Dustin Bradshaw, 23, of Bothell, was sentenced on April 20 to just under two years in prison after pleading guilty to a drive-by shooting last year in Kirkland.
The shooting occurred on June 21, 2017 in the 14400 block of 107th Avenue Northeast. According to King County court documents, there were no injuries but police identified at least three suspected bullet holes — one through a residence garage door and two on the side of a vehicle parked just south of the residence.
Court documents state that Bradshaw was known to the residence occupants and at the time was allegedly in a drug-money dispute with a minor living there. In addition, Kirkland police were shown a Snapchat conversation in which Bradshaw referenced drugs and money and the minor. The occupants also showed police a Snapchat video featuring a man they recognized as Bradshaw, holding what appeared to be an AR-15 while driving a vehicle and firing a shot out of the driver’s window.
Bradshaw was arrested by Kirkland police officers on August 3, 2017 on an unrelated charge and he later admitted to being the driver and shooter from the incident two months previous.
“Bradshaw confirmed his vehicle was the vehicle used and that the shooting was in retaliation for a drug related robbery involving the victim’s minor child referenced in the noted Snapchat conversation,” documents state.
In addition to the drive-by shooting, Bradshaw was a co-defendant in another case — a drug deal in Everett — that occurred in March 2017 and ended with two teens shot, one fatally.
Bradshaw pleaded guilty to possession of a controlled substance with intent to manufacture or deliver and agreed to testify in the Everett case. He was out on bail when the drive-by in Kirkland occurred. His time for the Everett crime — six months in jail — will be served concurrent with the King County drive-by sentence, according to court papers.
Bradshaw’s co-defendant in the Everett case is Brian Garrett Wingender, 23, of Kenmore. Wingender on April 20 pleaded guilty to one count of possession of marijuana with intent to deliver while armed with a handgun. If the sentencing judge sticks to the terms of the plea agreement, Wingender is looking at just shy of four years behind bars.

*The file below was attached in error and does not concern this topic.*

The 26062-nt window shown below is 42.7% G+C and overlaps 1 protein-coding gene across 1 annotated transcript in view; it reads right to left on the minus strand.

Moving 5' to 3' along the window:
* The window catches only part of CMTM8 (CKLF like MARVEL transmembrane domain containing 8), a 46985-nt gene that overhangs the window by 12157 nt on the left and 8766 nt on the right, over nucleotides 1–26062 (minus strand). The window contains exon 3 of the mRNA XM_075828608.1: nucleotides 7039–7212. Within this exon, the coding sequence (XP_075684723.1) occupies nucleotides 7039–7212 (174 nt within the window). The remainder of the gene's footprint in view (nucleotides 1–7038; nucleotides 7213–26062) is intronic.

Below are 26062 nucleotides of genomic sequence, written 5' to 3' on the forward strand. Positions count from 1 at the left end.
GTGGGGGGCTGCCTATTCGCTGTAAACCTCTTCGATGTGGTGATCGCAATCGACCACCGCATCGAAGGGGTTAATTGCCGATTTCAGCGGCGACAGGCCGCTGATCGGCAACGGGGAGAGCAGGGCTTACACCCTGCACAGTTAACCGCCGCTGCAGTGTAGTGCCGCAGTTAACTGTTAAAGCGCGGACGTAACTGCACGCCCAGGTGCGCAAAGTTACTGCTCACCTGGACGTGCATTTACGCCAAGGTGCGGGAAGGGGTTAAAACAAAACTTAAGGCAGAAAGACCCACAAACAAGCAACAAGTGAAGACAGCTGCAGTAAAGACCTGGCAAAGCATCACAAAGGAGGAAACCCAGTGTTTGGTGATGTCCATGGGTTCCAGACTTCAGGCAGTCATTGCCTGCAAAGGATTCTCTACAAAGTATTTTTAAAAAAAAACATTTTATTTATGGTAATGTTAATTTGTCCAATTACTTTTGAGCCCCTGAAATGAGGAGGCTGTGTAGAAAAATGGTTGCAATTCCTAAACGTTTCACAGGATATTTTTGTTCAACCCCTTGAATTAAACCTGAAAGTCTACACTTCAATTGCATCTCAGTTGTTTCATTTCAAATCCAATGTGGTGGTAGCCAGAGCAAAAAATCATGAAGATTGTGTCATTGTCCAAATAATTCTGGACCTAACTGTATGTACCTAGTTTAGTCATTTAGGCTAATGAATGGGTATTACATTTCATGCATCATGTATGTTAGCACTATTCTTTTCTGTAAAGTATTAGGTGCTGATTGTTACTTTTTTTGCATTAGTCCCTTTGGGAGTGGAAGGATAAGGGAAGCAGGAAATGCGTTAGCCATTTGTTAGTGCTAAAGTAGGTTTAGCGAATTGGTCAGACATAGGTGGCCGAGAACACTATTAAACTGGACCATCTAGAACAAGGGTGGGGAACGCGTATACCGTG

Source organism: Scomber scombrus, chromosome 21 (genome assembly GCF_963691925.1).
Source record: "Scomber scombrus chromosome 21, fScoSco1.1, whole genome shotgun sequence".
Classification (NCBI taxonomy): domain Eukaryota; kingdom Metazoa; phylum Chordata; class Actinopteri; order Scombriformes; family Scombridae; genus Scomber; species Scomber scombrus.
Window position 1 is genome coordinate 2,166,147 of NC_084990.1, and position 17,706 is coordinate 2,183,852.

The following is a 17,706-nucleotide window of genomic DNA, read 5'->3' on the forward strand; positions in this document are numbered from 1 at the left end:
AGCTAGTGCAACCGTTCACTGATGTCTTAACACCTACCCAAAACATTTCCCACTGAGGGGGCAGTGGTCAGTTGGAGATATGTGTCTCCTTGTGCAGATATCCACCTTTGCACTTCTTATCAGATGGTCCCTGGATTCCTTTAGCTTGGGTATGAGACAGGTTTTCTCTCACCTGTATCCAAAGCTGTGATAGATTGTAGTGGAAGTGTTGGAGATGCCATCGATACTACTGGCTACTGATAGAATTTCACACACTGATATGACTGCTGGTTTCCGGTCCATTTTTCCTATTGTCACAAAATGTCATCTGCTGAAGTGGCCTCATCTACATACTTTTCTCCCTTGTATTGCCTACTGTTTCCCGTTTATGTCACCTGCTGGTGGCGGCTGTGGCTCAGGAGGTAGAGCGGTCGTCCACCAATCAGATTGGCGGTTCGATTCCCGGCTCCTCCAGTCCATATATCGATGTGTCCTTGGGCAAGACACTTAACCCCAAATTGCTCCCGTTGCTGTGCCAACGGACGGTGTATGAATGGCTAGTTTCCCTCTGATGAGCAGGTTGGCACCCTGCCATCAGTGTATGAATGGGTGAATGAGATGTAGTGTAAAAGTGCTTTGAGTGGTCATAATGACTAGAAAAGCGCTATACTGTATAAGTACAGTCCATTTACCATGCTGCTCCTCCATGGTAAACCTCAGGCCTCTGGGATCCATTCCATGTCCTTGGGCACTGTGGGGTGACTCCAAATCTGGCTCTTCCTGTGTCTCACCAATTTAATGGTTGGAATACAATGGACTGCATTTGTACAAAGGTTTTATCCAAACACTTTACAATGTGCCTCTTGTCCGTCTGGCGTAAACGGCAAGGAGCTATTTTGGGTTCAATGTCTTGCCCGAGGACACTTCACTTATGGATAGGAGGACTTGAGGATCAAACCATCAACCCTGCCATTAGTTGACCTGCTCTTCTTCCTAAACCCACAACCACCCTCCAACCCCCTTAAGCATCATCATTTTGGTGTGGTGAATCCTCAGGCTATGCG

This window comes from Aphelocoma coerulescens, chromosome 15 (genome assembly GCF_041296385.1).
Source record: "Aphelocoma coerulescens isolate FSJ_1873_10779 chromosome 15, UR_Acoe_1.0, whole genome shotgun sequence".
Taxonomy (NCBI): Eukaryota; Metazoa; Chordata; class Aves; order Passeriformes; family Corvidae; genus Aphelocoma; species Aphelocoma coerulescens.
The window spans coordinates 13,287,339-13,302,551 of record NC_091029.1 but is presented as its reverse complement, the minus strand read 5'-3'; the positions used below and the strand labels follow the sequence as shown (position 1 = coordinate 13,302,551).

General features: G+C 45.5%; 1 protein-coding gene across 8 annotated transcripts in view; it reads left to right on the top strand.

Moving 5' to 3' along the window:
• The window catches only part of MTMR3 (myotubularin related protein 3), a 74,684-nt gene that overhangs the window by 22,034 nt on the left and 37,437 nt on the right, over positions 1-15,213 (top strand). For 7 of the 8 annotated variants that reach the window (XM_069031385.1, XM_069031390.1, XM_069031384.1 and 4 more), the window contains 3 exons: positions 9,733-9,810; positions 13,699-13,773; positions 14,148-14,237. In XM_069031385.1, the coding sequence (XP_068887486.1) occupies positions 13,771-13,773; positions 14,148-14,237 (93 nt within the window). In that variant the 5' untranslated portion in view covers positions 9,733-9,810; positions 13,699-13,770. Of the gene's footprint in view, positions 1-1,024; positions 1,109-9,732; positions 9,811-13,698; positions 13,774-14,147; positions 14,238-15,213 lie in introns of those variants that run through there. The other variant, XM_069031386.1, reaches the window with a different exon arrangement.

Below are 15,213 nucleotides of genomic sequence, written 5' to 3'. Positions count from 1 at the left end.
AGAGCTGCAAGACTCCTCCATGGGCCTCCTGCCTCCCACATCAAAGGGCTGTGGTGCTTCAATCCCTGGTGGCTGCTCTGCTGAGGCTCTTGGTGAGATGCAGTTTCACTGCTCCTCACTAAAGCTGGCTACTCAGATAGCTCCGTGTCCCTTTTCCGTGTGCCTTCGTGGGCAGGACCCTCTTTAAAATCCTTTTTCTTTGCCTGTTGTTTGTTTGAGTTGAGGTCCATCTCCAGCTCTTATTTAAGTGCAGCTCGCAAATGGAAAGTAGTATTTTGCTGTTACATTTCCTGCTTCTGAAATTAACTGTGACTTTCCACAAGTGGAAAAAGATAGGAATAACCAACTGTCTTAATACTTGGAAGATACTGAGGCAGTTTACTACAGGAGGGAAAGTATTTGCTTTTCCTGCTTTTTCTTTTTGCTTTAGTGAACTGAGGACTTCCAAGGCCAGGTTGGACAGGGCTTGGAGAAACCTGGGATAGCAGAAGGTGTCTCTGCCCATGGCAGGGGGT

The Everett charges were the legal fallout from a failed marijuana deal near Everett’s Clark Park on March 13, 2017.
Bradshaw drove Wingender to Everett to sell more than two pounds of marijuana. Instead, the would-be buyers — young men with criminal histories — attempted to take the drugs by force.
Everett police were drawn by sounds of gunfire that morning. They found Francisco Vazquez, then 17, with gunshot wounds. John Muhlstein, 18, was dead, a handgun reportedly on the ground nearby.
Vazquez, a confirmed gang member with extensive criminal history, was prosecuted as an adult. Wingender later testified at trial that he shot both of the teens after they attempted to rob him. Vazquez was convicted of first-degree robbery and sentenced to more than five years.
Wingender entered an Alford plea in the drug case. In court papers, he maintained he didn’t believe himself guilty as charged, but acknowledged that he likely would be convicted based on the evidence.
Sentencing is scheduled June 28 before judge Anthony Howard. At the April 20 hearing, the judge carefully questioned Wingender to make certain he understood he is not bound by the recommendation, regardless of the agreement reached by his defense attorney and prosecutors. The maximum sentence is five years.
Editor Scott North contributed to this story.